New measures to toughen treatment for violent young offenders came into effect on Tuesday, part of a suite of changes to federal justice laws that include longer sentences and fewer alternatives to prison.
The changes were introduced as part of Bill C-10, the nine-part omnibus crime legislation that was passed earlier this year. Several provinces and territories have spoken out against the measures, saying they worry about the increased costs of keeping more people in custody for longer. And Quebec announced earlier this year that it would work to soften the effects of the federal bill in a bid to preserve the province’s more rehabilitative approach to young offenders.
The laws require judges to consider imposing adult sentences for young offenders who are found guilty of particular violent offences and to consider lifting publication bans on the names of some young offenders. They also reduce the chances that repeat offenders and youth charged with certain violent offences will be released before trial.
"With these new measures of accountability for violent and repeat young offenders, we are highlighting the protection of society as a fundamental principle of the youth Justice Act," Justice Minister Rob Nicholson said during a press conference on Tuesday.
MP Françoise Boivin, the NDP's justice critic, said she hopes other provinces will follow Quebec's lead and aim to temper the effects of the federal legislation.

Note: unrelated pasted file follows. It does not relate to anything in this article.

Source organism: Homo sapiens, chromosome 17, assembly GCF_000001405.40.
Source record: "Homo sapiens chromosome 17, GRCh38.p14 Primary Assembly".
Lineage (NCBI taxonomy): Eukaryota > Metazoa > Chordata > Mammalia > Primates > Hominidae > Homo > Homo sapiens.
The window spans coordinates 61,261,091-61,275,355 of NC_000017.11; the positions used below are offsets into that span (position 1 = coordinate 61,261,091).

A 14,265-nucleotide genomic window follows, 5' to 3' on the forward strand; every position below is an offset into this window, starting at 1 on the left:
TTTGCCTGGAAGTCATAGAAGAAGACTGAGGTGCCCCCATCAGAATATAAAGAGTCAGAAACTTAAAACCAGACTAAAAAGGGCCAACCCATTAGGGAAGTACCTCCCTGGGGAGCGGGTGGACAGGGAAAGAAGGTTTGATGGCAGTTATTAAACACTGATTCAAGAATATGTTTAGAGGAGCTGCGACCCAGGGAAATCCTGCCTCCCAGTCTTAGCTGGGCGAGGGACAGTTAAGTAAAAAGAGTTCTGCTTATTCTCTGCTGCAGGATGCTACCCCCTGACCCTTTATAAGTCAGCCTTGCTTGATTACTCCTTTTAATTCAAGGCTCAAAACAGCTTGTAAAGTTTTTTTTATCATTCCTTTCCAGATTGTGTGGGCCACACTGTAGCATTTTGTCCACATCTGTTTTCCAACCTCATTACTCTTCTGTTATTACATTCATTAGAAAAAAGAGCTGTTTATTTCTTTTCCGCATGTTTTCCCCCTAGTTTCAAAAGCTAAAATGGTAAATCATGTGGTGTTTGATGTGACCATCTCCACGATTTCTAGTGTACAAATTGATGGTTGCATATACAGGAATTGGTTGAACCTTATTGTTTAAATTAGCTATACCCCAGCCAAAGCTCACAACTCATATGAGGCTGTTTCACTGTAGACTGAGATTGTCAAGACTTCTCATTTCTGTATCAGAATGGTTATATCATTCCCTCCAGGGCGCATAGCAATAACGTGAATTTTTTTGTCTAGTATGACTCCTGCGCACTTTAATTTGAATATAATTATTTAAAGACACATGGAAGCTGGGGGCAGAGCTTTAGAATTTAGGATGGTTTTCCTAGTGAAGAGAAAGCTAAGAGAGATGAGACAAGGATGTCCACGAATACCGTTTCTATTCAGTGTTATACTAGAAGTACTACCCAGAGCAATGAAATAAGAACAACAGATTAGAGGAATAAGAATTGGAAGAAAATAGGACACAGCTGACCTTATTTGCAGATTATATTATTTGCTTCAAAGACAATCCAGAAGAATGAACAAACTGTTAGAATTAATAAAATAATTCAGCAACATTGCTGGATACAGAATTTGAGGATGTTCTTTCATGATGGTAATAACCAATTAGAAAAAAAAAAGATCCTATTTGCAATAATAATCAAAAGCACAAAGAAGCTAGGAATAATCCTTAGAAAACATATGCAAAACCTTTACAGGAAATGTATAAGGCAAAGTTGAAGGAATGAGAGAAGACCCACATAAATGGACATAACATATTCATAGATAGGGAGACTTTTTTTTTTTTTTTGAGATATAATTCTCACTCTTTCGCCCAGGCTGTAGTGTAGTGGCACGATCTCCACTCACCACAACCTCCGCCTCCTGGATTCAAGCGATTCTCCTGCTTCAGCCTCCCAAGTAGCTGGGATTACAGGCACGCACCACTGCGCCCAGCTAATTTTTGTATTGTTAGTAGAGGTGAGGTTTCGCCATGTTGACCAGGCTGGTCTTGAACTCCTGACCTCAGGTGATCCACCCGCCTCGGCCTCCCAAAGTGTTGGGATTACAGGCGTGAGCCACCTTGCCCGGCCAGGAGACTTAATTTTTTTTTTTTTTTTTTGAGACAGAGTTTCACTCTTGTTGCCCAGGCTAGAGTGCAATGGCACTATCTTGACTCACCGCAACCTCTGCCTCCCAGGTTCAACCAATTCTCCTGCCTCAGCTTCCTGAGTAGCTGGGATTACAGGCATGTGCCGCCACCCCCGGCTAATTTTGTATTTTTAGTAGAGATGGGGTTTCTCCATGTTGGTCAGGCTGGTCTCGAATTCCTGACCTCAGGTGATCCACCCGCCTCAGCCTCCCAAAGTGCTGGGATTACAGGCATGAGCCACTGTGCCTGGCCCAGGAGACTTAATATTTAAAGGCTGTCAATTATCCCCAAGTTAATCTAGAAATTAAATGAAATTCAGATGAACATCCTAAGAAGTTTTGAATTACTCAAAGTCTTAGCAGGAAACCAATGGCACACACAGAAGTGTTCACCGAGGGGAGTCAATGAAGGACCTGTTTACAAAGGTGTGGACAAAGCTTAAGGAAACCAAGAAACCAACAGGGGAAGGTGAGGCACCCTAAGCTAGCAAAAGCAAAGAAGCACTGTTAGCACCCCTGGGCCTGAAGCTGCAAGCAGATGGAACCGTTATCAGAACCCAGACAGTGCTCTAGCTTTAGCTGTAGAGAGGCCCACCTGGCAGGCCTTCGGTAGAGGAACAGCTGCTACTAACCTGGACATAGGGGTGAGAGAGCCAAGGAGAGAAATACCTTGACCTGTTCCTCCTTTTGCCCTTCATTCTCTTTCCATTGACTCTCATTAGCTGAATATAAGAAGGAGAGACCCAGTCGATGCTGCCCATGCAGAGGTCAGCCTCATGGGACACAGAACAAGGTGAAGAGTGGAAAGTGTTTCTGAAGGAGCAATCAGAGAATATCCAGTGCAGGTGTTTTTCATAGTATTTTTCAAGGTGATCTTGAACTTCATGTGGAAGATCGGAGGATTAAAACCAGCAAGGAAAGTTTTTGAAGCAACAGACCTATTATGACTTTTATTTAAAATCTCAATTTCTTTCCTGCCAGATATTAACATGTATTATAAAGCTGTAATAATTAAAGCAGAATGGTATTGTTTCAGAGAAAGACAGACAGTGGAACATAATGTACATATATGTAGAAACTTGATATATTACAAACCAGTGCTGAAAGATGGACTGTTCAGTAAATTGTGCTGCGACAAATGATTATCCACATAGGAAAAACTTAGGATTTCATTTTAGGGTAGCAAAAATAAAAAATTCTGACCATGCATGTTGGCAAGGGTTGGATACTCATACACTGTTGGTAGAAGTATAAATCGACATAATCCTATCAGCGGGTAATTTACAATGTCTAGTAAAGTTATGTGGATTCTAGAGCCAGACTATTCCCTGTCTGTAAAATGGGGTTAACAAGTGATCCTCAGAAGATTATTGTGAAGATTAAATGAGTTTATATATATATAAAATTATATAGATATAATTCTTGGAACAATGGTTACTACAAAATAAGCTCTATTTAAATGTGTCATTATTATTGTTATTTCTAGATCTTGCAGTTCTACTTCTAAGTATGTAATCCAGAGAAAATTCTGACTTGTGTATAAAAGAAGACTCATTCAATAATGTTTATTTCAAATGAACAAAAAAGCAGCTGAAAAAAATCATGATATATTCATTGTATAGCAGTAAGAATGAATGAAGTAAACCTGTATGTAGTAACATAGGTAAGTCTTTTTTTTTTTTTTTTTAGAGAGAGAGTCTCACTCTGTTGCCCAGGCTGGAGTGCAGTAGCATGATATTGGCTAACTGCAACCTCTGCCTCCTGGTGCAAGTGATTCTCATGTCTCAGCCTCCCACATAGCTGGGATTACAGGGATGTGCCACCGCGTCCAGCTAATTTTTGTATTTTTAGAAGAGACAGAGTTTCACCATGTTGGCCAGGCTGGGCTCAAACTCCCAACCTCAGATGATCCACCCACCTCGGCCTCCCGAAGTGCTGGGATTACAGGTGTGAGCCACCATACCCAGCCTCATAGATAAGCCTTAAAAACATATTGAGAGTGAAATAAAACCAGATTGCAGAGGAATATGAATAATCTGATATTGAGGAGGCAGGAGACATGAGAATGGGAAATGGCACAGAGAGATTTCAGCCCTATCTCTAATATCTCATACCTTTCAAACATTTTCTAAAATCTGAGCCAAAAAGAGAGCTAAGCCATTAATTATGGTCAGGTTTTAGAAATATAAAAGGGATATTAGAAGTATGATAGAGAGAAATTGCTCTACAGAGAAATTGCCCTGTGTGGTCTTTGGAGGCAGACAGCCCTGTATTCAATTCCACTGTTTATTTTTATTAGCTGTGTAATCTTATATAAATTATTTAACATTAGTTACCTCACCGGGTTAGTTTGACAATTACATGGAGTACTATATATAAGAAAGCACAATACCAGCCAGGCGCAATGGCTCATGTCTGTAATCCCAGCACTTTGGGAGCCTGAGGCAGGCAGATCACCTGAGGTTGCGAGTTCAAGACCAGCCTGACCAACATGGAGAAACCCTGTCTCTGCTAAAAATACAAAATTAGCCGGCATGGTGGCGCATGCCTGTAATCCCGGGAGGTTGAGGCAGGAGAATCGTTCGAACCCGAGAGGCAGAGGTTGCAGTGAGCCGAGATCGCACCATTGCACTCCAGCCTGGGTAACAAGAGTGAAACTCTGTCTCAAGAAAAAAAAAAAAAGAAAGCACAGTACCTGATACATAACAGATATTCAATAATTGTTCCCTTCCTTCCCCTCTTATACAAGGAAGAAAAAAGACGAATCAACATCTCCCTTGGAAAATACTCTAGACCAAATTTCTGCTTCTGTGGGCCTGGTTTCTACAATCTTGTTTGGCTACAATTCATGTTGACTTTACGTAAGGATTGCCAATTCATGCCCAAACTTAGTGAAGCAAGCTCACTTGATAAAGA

"There's a reason why Quebec has success with its system, it's because they surround youth who commit crimes in a very efficient manner, based solely to rehabilitate the person so they can become productive adults in society," she said.
Senator Pierre-Hugues Boisvenu added that the changes should not hamper Quebec’s efforts to rehabilitate young offenders because violent and repeat offenders make up only a small fraction of young people who have clashed with the justice system.
Additional anti-crime measures that include tougher sentences for drug possession and trafficking and an end to house arrest for certain crimes are expected to come into force next month.
The federal government has not yet outlined how much its anti-crime agenda is expected to cost the provinces and territories.